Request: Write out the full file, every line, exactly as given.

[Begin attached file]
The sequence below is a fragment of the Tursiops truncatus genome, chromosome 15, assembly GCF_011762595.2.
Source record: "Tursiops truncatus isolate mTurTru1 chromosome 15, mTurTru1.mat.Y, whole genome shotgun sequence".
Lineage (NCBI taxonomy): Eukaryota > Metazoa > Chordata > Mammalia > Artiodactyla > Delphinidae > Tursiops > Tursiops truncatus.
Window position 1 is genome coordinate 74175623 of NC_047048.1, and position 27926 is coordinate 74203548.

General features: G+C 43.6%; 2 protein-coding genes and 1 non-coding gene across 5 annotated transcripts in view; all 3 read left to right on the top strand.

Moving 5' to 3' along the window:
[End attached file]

The sequence below is a fragment of the Tursiops truncatus genome, chromosome 15, assembly GCF_011762595.2.
Source record: "Tursiops truncatus isolate mTurTru1 chromosome 15, mTurTru1.mat.Y, whole genome shotgun sequence".
Lineage (NCBI taxonomy): Eukaryota > Metazoa > Chordata > Mammalia > Artiodactyla > Delphinidae > Tursiops > Tursiops truncatus.
Window position 1 is genome coordinate 74175623 of NC_047048.1, and position 27926 is coordinate 74203548.

General features: G+C 43.6%; 2 protein-coding genes and 1 non-coding gene across 5 annotated transcripts in view; all 3 read left to right on the top strand.

Moving 5' to 3' along the window: